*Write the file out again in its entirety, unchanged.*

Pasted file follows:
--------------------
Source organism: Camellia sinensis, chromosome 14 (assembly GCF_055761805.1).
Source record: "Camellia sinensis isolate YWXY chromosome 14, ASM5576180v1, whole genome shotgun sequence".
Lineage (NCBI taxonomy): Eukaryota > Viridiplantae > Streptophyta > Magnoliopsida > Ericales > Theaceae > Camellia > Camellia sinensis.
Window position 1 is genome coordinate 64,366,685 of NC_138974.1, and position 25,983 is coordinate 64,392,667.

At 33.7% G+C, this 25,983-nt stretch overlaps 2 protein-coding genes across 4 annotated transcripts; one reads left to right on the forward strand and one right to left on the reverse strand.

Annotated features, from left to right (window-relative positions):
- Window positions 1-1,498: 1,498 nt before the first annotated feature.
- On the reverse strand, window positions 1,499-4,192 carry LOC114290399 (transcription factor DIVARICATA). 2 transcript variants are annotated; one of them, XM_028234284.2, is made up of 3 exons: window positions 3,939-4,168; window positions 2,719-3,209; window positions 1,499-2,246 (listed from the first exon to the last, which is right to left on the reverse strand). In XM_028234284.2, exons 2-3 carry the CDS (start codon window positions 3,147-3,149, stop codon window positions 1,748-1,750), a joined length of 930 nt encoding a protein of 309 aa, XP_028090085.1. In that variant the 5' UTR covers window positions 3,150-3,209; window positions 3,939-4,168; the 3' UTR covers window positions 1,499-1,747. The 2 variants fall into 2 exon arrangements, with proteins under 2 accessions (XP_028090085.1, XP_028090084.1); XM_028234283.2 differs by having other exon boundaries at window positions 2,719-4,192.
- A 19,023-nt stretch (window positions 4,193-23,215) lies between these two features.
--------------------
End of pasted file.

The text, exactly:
Source organism: Camellia sinensis, chromosome 14 (assembly GCF_055761805.1).
Source record: "Camellia sinensis isolate YWXY chromosome 14, ASM5576180v1, whole genome shotgun sequence".
Lineage (NCBI taxonomy): Eukaryota > Viridiplantae > Streptophyta > Magnoliopsida > Ericales > Theaceae > Camellia > Camellia sinensis.
Window position 1 is genome coordinate 64,366,685 of NC_138974.1, and position 25,983 is coordinate 64,392,667.

At 33.7% G+C, this 25,983-nt stretch overlaps 2 protein-coding genes across 4 annotated transcripts; one reads left to right on the forward strand and one right to left on the reverse strand.

Annotated features, from left to right (window-relative positions):
- Window positions 1-1,498: 1,498 nt before the first annotated feature.
- On the reverse strand, window positions 1,499-4,192 carry LOC114290399 (transcription factor DIVARICATA). 2 transcript variants are annotated; one of them, XM_028234284.2, is made up of 3 exons: window positions 3,939-4,168; window positions 2,719-3,209; window positions 1,499-2,246 (listed from the first exon to the last, which is right to left on the reverse strand). In XM_028234284.2, exons 2-3 carry the CDS (start codon window positions 3,147-3,149, stop codon window positions 1,748-1,750), a joined length of 930 nt encoding a protein of 309 aa, XP_028090085.1. In that variant the 5' UTR covers window positions 3,150-3,209; window positions 3,939-4,168; the 3' UTR covers window positions 1,499-1,747. The 2 variants fall into 2 exon arrangements, with proteins under 2 accessions (XP_028090085.1, XP_028090084.1); XM_028234283.2 differs by having other exon boundaries at window positions 2,719-4,192.
- A 19,023-nt stretch (window positions 4,193-23,215) lies between these two features.